Funerals full of emotion

Arthur Aberlin explains the importance of the ceremonies reserved to those who have fallen in the battles, to gather people in grief but also to give strength and to remind the fighters what they are fighting for.

Submitted by donaldo on July 4, 2017

Nearby Dêrik, April 29th 2017

It’s my second time assisting to a ceremony dedicated to the shehiden (martyrs) since my arrival in Rojava… The first time was quiet moving already. But this time was even more emotional, first of all because of the high number of buried martyrs (20) and because of the symbolic of their deaths, since they hadn’t been victims of Daesh, but of the bombings of the fascist Turkish state on the headquarter of the YPG-YPJ forces in the canton of Afrîn. I can hardly describe the atmosphere and the feelings you get when you take part in such a ceremony, lost in a crowd of 6000 people who have come to honour the fighters that have lost their lives defending this revolution.

Such moments are at once loaded with sadness and filled with strength and courage, and, paradoxically, a kind of joy. People come from everywhere, from all communities, Syriac Christians stand next to Muslims, Yazidis, etc. And all of them gather to pay tribute to those who have fallen.
Of course, I don’t want to idealise such events. One can easily see that the communities don’t really mix up, but I think that the fact that they get together in the same place for the same cause is meaningful here.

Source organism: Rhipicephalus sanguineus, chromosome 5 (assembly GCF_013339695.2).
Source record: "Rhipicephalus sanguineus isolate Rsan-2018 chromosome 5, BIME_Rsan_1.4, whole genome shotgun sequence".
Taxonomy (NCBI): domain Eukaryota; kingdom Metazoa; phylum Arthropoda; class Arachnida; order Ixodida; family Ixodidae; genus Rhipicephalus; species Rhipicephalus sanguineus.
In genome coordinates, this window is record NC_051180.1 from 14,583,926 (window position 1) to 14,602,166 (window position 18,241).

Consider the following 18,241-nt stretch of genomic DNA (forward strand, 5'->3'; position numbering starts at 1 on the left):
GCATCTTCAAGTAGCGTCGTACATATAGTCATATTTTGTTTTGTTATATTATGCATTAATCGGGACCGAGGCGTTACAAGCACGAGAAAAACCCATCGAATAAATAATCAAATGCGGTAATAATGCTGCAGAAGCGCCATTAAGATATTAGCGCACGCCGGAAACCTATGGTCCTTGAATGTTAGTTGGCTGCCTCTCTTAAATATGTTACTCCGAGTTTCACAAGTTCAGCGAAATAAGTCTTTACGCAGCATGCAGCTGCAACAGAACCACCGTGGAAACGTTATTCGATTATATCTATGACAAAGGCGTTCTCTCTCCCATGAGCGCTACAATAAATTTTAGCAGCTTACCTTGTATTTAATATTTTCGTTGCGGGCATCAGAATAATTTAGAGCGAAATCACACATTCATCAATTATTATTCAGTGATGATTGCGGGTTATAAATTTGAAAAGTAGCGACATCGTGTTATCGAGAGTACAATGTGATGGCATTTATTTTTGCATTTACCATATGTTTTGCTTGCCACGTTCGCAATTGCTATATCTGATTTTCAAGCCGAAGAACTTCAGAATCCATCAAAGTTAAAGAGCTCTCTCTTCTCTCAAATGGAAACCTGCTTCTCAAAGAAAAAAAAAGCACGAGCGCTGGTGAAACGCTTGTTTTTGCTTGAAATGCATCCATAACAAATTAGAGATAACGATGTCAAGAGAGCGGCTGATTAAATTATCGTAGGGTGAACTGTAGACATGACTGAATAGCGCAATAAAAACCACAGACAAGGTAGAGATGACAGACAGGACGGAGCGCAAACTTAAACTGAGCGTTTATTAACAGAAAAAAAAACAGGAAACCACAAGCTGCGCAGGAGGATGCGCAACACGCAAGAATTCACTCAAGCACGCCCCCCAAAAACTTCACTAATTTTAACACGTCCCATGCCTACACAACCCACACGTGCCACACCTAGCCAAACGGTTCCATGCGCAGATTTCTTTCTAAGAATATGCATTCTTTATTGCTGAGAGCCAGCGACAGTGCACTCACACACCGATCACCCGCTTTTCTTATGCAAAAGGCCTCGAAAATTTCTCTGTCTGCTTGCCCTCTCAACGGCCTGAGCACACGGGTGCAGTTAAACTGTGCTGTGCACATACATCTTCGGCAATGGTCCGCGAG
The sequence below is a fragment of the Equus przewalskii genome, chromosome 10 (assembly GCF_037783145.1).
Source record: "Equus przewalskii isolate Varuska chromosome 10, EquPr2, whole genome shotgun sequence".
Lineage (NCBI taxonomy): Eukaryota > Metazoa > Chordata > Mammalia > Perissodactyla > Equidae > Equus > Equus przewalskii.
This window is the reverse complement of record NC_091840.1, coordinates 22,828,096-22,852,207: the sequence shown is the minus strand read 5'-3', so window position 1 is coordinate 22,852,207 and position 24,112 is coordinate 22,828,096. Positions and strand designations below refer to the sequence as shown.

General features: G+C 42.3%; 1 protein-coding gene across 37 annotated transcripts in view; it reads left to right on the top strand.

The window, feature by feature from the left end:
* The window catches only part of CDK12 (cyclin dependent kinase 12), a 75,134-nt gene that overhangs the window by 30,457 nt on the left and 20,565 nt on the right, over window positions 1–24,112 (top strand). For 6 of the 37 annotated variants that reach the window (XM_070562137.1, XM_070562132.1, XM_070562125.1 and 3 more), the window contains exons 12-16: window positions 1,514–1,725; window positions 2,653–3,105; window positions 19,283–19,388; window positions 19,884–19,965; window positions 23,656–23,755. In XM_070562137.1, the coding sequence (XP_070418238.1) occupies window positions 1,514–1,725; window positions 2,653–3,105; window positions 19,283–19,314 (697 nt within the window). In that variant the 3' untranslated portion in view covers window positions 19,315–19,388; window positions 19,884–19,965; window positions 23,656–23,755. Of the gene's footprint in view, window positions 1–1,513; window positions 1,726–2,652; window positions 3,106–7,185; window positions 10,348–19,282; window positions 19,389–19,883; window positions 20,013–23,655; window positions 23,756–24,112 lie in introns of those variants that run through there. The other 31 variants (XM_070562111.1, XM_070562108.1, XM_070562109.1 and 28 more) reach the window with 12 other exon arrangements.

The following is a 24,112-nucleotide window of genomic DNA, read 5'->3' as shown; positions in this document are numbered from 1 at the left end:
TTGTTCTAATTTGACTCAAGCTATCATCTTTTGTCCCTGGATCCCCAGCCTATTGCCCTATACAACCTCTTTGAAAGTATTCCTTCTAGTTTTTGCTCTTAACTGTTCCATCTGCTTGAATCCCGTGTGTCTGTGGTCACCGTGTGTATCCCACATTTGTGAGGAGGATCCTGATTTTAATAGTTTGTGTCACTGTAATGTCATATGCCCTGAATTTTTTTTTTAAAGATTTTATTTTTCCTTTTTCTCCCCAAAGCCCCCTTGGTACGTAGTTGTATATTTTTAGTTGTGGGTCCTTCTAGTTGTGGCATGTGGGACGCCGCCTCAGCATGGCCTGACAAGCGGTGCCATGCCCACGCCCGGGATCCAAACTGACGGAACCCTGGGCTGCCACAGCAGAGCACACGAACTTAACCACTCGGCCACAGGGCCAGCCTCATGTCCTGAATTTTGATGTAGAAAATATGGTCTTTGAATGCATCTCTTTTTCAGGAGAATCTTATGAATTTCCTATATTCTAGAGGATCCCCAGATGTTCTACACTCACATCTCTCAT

From a Western point of view this cult of the martyrs can seem repulsive… but from what I understand, this is a way of materialising the slogan “sehid namerrin” (“the martyrs never die”). They don’t die because the fight for the cause (confederalism) goes on.
This gives courage… and you need plenty of it if you’re up to face the fanatics from Daesh or the eighth world army (Turkey).

It’s really hard to imagine when you haven’t experienced it, but these events are a million miles away from the stilted and deadly ceremonies we know from our States. Here, it all makes sense, there is no separation between fighters and people, we are united. There is none of this cold distance that exists between all mercenary State armies and the people they pretend to defend… Here, we merge together, we mix up, we hug, we discuss, we share water, this precious element during these hours under the burning sun. People are also flirting, in a discrete way... the gathering feels like a revolutionary merry mess – in fact, it is full of life.

In french :